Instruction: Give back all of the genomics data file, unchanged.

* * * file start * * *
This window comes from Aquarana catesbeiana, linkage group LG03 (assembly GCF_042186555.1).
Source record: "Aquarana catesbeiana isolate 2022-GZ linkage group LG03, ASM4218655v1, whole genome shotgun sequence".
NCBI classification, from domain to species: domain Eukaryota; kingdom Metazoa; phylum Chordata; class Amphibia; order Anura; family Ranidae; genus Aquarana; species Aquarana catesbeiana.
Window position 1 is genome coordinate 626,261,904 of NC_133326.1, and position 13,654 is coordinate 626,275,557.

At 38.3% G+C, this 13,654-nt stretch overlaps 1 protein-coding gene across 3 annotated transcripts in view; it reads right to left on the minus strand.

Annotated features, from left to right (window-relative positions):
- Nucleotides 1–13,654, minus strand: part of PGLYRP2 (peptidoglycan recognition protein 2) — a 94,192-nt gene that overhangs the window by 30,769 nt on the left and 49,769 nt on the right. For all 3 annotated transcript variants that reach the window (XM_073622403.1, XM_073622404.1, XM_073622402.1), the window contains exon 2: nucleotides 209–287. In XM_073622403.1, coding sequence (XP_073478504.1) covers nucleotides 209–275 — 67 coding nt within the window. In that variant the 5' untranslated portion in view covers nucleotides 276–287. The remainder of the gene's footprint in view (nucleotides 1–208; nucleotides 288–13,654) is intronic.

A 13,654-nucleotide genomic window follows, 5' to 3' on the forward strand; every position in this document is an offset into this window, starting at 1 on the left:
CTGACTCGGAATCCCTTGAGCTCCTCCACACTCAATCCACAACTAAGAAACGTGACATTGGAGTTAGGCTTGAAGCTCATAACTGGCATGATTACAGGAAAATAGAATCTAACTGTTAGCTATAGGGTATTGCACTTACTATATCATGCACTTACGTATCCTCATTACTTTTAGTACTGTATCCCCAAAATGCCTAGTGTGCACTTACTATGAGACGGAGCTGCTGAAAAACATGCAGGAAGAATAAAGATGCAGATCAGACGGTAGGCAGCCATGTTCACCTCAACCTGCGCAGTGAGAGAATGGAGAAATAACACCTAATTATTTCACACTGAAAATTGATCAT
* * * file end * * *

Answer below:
This window comes from Aquarana catesbeiana, linkage group LG03 (assembly GCF_042186555.1).
Source record: "Aquarana catesbeiana isolate 2022-GZ linkage group LG03, ASM4218655v1, whole genome shotgun sequence".
NCBI classification, from domain to species: domain Eukaryota; kingdom Metazoa; phylum Chordata; class Amphibia; order Anura; family Ranidae; genus Aquarana; species Aquarana catesbeiana.
Window position 1 is genome coordinate 626,261,904 of NC_133326.1, and position 13,654 is coordinate 626,275,557.

At 38.3% G+C, this 13,654-nt stretch overlaps 1 protein-coding gene across 3 annotated transcripts in view; it reads right to left on the minus strand.

Annotated features, from left to right (window-relative positions):
- Nucleotides 1–13,654, minus strand: part of PGLYRP2 (peptidoglycan recognition protein 2) — a 94,192-nt gene that overhangs the window by 30,769 nt on the left and 49,769 nt on the right. For all 3 annotated transcript variants that reach the window (XM_073622403.1, XM_073622404.1, XM_073622402.1), the window contains exon 2: nucleotides 209–287. In XM_073622403.1, coding sequence (XP_073478504.1) covers nucleotides 209–275 — 67 coding nt within the window. In that variant the 5' untranslated portion in view covers nucleotides 276–287. The remainder of the gene's footprint in view (nucleotides 1–208; nucleotides 288–13,654) is intronic.

A 13,654-nucleotide genomic window follows, 5' to 3' on the forward strand; every position in this document is an offset into this window, starting at 1 on the left:
CTGACTCGGAATCCCTTGAGCTCCTCCACACTCAATCCACAACTAAGAAACGTGACATTGGAGTTAGGCTTGAAGCTCATAACTGGCATGATTACAGGAAAATAGAATCTAACTGTTAGCTATAGGGTATTGCACTTACTATATCATGCACTTACGTATCCTCATTACTTTTAGTACTGTATCCCCAAAATGCCTAGTGTGCACTTACTATGAGACGGAGCTGCTGAAAAACATGCAGGAAGAATAAAGATGCAGATCAGACGGTAGGCAGCCATGTTCACCTCAACCTGCGCAGTGAGAGAATGGAGAAATAACACCTAATTATTTCACACTGAAAATTGATCAT